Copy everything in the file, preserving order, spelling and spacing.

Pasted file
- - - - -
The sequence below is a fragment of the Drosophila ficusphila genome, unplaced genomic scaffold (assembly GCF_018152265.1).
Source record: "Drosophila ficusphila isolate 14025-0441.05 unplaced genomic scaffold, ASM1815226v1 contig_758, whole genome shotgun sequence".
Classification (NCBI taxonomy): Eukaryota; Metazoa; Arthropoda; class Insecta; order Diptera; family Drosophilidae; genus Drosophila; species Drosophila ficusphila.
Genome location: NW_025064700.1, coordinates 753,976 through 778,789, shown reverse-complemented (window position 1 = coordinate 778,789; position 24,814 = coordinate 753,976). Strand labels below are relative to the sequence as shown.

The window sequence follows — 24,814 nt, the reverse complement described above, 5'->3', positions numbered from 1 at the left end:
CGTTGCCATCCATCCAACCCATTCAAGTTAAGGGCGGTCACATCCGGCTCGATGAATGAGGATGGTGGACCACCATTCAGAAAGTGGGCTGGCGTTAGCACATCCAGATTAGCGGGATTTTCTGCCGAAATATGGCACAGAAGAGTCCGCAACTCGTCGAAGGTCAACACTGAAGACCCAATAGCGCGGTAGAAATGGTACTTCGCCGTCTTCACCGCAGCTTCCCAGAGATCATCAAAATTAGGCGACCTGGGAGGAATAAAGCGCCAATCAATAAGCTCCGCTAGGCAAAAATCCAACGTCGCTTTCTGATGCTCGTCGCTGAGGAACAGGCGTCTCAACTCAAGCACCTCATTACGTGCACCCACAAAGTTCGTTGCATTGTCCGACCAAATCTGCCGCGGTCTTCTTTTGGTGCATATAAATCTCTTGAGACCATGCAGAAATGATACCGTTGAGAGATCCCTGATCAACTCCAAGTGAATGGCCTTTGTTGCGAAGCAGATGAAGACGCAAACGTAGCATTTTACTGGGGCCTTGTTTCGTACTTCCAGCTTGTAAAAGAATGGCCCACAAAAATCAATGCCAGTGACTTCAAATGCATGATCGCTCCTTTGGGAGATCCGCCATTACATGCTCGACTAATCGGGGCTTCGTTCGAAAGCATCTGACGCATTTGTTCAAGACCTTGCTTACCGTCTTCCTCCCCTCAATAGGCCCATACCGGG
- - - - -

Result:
The sequence below is a fragment of the Drosophila ficusphila genome, unplaced genomic scaffold (assembly GCF_018152265.1).
Source record: "Drosophila ficusphila isolate 14025-0441.05 unplaced genomic scaffold, ASM1815226v1 contig_758, whole genome shotgun sequence".
Classification (NCBI taxonomy): Eukaryota; Metazoa; Arthropoda; class Insecta; order Diptera; family Drosophilidae; genus Drosophila; species Drosophila ficusphila.
Genome location: NW_025064700.1, coordinates 753,976 through 778,789, shown reverse-complemented (window position 1 = coordinate 778,789; position 24,814 = coordinate 753,976). Strand labels below are relative to the sequence as shown.

The window sequence follows — 24,814 nt, the reverse complement described above, 5'->3', positions numbered from 1 at the left end:
CGTTGCCATCCATCCAACCCATTCAAGTTAAGGGCGGTCACATCCGGCTCGATGAATGAGGATGGTGGACCACCATTCAGAAAGTGGGCTGGCGTTAGCACATCCAGATTAGCGGGATTTTCTGCCGAAATATGGCACAGAAGAGTCCGCAACTCGTCGAAGGTCAACACTGAAGACCCAATAGCGCGGTAGAAATGGTACTTCGCCGTCTTCACCGCAGCTTCCCAGAGATCATCAAAATTAGGCGACCTGGGAGGAATAAAGCGCCAATCAATAAGCTCCGCTAGGCAAAAATCCAACGTCGCTTTCTGATGCTCGTCGCTGAGGAACAGGCGTCTCAACTCAAGCACCTCATTACGTGCACCCACAAAGTTCGTTGCATTGTCCGACCAAATCTGCCGCGGTCTTCTTTTGGTGCATATAAATCTCTTGAGACCATGCAGAAATGATACCGTTGAGAGATCCCTGATCAACTCCAAGTGAATGGCCTTTGTTGCGAAGCAGATGAAGACGCAAACGTAGCATTTTACTGGGGCCTTGTTTCGTACTTCCAGCTTGTAAAAGAATGGCCCACAAAAATCAATGCCAGTGACTTCAAATGCATGATCGCTCCTTTGGGAGATCCGCCATTACATGCTCGACTAATCGGGGCTTCGTTCGAAAGCATCTGACGCATTTGTTCAAGACCTTGCTTACCGTCTTCCTCCCCTCAATAGGCCCATACCGGG